Member's Hunt: Worth the Wait

by
posted on October 15, 2022
MH Cacia Lead

By Sam Cacia, Sewell, N.J.

Six years ago I decided it was time to hunt something other than deer. February rolled around and I made my yearly trip to the Great American Outdoor Show in Harrisburg, Pa. As I walked the room with all of the outfitters I settled in on a mountain lion hunt in Montana. I was told that the draw deadline was in June. When June rolled around I submitted for the draw, and in September I was notified that I wasn’t one of the lucky ones. I repeated this process for the next four draw cycles before I received that wonderful letter telling me that my time had come.

I called my outfitter and made all of the arrangements. One month before my trip I got a phone call from my best friend’s son: “Hey, I heard you were going to Montana for mountain lion,” he said. “I’d like to shoot one too. Can I come?” I said he could, but then explained that I waited five years to get this permit; it’s not like deer hunting in Pennsylvania. Disappointed, he still wanted to tag along, and we left Philadelphia for Montana on New Year’s Day.

At 2 a.m. on day one, we loaded up the truck and headed out. The outfitter, Adam’s, strategy was to look all night for tracks in the snow, and if we found them, hang out there until the sun came up. This allows you to cover more ground and provides plenty of time to get to the cat before sundown. By 1 p.m. we had still not seen a single track. I was sure that day one would end with no results. As you know in hunting, things can change pretty quickly. At 1:30 p.m. we found a really nice track and the adrenaline began to flow.

Adam let the dogs out and it didn’t take long for them to do their job. He said to me that today was my lucky day. I asked why he thought that; he said my cat was only 100 yards from our location. It doesn’t get much easier than that. The part he left out was that it was across a creek, through knee-high snow and straight up the mountain 700 feet! By the time we started our walk it was 2:30 p.m.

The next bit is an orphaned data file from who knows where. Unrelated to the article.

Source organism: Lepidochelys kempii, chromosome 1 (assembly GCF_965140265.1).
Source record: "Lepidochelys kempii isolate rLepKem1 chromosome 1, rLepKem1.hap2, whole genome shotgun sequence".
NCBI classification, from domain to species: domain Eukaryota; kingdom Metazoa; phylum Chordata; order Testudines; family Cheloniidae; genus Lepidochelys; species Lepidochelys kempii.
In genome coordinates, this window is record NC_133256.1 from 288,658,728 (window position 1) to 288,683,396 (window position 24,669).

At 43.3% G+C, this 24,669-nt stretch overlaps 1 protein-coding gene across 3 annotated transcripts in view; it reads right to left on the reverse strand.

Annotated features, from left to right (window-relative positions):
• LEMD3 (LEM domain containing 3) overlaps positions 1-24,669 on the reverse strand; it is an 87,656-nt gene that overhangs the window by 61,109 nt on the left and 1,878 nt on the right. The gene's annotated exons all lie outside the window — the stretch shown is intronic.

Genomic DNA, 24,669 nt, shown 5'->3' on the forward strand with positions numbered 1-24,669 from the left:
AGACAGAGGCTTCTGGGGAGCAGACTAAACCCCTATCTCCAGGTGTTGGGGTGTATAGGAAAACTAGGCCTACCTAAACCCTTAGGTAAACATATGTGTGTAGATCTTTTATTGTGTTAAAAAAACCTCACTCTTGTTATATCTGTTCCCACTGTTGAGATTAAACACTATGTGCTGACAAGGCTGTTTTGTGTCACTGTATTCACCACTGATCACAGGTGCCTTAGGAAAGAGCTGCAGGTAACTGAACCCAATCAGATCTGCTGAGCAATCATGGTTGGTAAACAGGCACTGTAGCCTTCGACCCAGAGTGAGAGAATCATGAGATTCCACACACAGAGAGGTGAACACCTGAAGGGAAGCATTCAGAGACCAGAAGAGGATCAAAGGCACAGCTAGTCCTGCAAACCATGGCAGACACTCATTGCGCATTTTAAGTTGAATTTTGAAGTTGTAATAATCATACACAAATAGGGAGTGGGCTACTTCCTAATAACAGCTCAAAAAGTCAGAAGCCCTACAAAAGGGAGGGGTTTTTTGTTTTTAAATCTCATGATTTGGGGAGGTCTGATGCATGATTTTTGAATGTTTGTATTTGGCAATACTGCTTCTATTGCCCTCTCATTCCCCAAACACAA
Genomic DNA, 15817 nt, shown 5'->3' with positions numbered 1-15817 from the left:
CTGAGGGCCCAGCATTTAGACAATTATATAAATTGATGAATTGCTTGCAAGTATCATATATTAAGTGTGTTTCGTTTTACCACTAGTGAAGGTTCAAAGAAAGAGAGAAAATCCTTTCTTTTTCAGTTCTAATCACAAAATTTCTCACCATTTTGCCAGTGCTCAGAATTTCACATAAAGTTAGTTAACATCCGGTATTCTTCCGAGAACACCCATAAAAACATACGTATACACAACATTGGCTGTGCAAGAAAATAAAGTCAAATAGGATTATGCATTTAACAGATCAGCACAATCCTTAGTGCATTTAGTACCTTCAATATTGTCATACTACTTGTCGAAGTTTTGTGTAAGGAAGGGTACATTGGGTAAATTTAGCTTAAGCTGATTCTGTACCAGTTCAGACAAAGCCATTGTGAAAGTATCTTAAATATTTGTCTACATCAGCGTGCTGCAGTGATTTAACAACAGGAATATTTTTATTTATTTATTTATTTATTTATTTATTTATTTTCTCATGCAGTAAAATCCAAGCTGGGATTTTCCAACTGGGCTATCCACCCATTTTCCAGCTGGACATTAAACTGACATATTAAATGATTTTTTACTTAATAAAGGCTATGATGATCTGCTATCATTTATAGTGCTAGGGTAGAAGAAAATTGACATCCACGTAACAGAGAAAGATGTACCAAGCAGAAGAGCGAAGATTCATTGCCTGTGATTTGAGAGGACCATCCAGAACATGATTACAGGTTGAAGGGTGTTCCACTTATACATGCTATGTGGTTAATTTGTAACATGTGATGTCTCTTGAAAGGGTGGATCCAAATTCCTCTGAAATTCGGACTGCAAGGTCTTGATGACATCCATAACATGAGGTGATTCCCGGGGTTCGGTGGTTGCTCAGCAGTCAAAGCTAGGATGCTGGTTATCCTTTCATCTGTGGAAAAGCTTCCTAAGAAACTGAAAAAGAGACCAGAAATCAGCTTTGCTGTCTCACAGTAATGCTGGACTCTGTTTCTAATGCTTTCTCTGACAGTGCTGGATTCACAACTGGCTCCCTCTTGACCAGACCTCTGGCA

The mountain was so steep that I could stand up straight and almost touch the mountainside. I didn’t know how far we needed to go at the time, and I was concerned about losing daylight. Adam got to the base of the tree way before I did, and when I arrived, he said he was really sorry: “The track in the snow was so deep and so big that I was sure it was a male,” he said, “but it was not.” It was my call to take this cat or continue the hunt the next day. I stood there still trying to catch my breath with the snow falling steadily, thinking about the increasingly worse weather forecast for the rest of the week. As I pointed to the treetop, I said to Adam, “That’s my cat.”

He asked if I was sure, and suggested we find another one the following day. With a smile on my face, I said: “You told me that this was as easy as it gets, and I nearly died trying to get up this mountain.” I don’t know what was worse, the incline or the two feet of snow I pushed through. Once again I said, “Adam, that’s my cat.” It took one shot from my left-handed Browning .270 to bring the cat to the ground.

When we got back to the lodge we weighed the cat at 100 pounds. Adam told me that as females go, that was about as big as they get. It didn’t really matter to me how big it was. I made a lot of great memories with some great people. I think I made the right decision; as it turned out, the weather was really horrible the rest of the week.

I’m looking forward to the Great American Outdoor Show in Harrisburg, Pa., in 2023. My outfitter will have my cat on display and I will take it home from there. Until then my pictures will fill the void. Time to pick a new adventure. I just hope I don’t have to wait five years to make it.


Do you have an exciting, unusual or humorous hunting experience to share? 
Send your story (800 words or less) to [email protected] or to American Hunter, Dept. MH, 11250 Waples Mill Road, Fairfax, VA, 22030-9400. Please include your NRA ID number. Good quality photos are welcome. Make sure you have permission to use the material. Authors will not be paid, and manuscripts and photos will not be returned. All material becomes the property of NRA.

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